This page discusses the treatment of menopausal symptoms for breast cancer survivors.
Some information may also be helpful for women who have never been diagnosed with breast cancer.
Common menopausal symptoms in breast cancer survivors include:
There are different types of menopausal hormone therapy (MHT) used to relieve menopausal symptoms. Some are pills, some are used vaginally and others are patches (similar to a nicotine patch).
Oral MHT is usually not recommended for breast cancer survivors because findings from randomized controlled trials have shown MHT use increases the risk of [51-52]:
Learn about oral MHT and breast cancer risk in women who have never been diagnosed with breast cancer.
For a summary of research studies on oral MHT therapy and breast cancer recurrence, visit the Breast Cancer Research section.
Vaginal hormone therapies do not appear to increase the risk of breast cancer [53-56,212].
However, some of these therapies may increase blood estrogen levels [57-58]. If your breast cancer was hormone receptor-positive, vaginal estrogen rings and suppositories are preferred over vaginal estrogen creams .
Talk with your provider about whether these products may be safe options for you.
Whether hormone patches affect breast cancer recurrence (or breast cancer risk) is under study.
Treatment options for vaginal symptoms and hot flashes are discussed below. Some contain hormones and others do not.
Talk with your health care provider about the best methods for you.
One of the most common symptoms of menopause is vaginal dryness, which can cause pain during intercourse, vaginal soreness and itching.
Breast cancer survivors have options for the relief of vaginal dryness. Talk with your health care provider about which option is best for you.
Hormonal options for the relief of vaginal symptoms include:
Vaginal estrogen rings and suppositories may slightly increase blood estrogen levels, but for only a short time [57-58].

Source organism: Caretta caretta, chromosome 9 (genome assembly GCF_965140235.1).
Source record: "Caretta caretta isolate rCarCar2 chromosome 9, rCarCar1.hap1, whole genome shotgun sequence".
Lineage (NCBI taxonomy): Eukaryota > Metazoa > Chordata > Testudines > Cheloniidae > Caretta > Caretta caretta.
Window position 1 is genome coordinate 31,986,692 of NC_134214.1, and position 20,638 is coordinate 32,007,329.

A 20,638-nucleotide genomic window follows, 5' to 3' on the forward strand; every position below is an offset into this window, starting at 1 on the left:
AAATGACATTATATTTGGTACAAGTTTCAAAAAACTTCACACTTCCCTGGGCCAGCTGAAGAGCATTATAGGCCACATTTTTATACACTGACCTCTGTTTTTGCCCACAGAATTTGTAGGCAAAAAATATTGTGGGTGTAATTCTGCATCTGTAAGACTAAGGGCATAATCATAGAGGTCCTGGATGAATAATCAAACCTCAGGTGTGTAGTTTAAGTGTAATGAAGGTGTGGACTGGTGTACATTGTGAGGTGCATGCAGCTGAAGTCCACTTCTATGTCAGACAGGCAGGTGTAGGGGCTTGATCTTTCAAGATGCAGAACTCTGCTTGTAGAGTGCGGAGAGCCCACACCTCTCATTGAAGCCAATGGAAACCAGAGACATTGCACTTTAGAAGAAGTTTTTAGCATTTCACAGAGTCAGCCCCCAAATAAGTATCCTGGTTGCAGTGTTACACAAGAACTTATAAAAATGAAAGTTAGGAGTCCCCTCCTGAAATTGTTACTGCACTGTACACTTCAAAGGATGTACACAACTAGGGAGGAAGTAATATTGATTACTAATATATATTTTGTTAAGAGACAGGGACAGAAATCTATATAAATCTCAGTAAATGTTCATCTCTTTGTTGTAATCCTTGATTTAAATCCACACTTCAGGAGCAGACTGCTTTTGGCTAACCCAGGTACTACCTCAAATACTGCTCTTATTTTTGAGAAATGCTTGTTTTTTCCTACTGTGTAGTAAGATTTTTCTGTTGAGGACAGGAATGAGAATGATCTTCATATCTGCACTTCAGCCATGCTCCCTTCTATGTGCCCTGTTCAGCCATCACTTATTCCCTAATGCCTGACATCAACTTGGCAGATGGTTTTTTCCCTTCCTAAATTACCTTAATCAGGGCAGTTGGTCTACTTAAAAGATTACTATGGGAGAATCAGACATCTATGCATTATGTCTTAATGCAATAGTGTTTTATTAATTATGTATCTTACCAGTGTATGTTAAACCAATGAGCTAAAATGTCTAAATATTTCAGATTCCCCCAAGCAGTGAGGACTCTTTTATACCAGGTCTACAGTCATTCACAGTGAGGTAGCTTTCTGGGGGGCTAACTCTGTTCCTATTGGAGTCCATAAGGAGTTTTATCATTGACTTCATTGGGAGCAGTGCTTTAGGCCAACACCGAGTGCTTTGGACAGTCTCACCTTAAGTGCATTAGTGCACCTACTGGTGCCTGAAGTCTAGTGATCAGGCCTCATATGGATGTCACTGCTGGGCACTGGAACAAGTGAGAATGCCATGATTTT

Creams may slightly increase blood estrogen levels for a longer time . If your breast cancer was hormone receptor-positive, vaginal estrogen rings and suppositories are preferred over vaginal estrogen creams .
Talk with your provider about whether these products may be safe options for you. All require a prescription.
A non-hormonal option for vaginal symptoms is an estrogen-free vaginal moisturizer (such as Replens or Hyalo Gyn).
These products are different from vaginal lubricants (such as K-Y Jelly and Astroglide), which only make the vaginal area slippery, rather than moisturized.
Moisturizers need to be used regularly (several times a week), rather than just around the time of intercourse. Since they don't contain estrogen, they're safe for breast cancer survivors.
Vaginal moisturizers are available over the counter (without a prescription).
Talk with your provider about the benefits and risks for each of these options.
The drug ospemifene (Osphena) is FDA-approved for postmenopausal women who have pain during intercourse due to vaginal dryness.
However, because ospemifene has some hormonal effects, it's not currently recommended for breast cancer survivors.
The pain-relieving drug lidocaine may be helpful for breast cancer survivors who have pain during intercourse due to vaginal symptoms.